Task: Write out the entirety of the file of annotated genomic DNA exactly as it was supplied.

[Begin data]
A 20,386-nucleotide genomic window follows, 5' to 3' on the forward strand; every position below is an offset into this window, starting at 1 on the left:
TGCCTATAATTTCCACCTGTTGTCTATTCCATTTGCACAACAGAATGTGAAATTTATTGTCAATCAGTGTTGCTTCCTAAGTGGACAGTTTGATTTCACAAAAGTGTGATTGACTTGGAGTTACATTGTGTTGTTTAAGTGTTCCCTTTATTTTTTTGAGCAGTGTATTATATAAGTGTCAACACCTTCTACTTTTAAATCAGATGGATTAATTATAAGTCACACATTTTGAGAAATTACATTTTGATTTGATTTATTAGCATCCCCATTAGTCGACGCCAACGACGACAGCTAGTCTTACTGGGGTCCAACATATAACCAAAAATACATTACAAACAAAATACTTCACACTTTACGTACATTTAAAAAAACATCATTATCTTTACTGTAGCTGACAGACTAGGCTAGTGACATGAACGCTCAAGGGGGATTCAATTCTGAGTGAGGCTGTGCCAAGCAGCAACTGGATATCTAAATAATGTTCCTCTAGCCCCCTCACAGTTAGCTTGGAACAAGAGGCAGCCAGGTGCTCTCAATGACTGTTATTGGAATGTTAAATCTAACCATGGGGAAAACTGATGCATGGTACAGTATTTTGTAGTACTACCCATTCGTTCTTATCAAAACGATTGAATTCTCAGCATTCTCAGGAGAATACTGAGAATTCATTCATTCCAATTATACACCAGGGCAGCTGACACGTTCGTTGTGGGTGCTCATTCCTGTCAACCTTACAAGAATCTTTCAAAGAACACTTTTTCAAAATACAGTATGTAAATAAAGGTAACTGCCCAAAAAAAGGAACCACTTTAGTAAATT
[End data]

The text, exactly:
A 20,386-nucleotide genomic window follows, 5' to 3' on the forward strand; every position below is an offset into this window, starting at 1 on the left:
TGCCTATAATTTCCACCTGTTGTCTATTCCATTTGCACAACAGAATGTGAAATTTATTGTCAATCAGTGTTGCTTCCTAAGTGGACAGTTTGATTTCACAAAAGTGTGATTGACTTGGAGTTACATTGTGTTGTTTAAGTGTTCCCTTTATTTTTTTGAGCAGTGTATTATATAAGTGTCAACACCTTCTACTTTTAAATCAGATGGATTAATTATAAGTCACACATTTTGAGAAATTACATTTTGATTTGATTTATTAGCATCCCCATTAGTCGACGCCAACGACGACAGCTAGTCTTACTGGGGTCCAACATATAACCAAAAATACATTACAAACAAAATACTTCACACTTTACGTACATTTAAAAAAACATCATTATCTTTACTGTAGCTGACAGACTAGGCTAGTGACATGAACGCTCAAGGGGGATTCAATTCTGAGTGAGGCTGTGCCAAGCAGCAACTGGATATCTAAATAATGTTCCTCTAGCCCCCTCACAGTTAGCTTGGAACAAGAGGCAGCCAGGTGCTCTCAATGACTGTTATTGGAATGTTAAATCTAACCATGGGGAAAACTGATGCATGGTACAGTATTTTGTAGTACTACCCATTCGTTCTTATCAAAACGATTGAATTCTCAGCATTCTCAGGAGAATACTGAGAATTCATTCATTCCAATTATACACCAGGGCAGCTGACACGTTCGTTGTGGGTGCTCATTCCTGTCAACCTTACAAGAATCTTTCAAAGAACACTTTTTCAAAATACAGTATGTAAATAAAGGTAACTGCCCAAAAAAAGGAACCACTTTAGTAAATT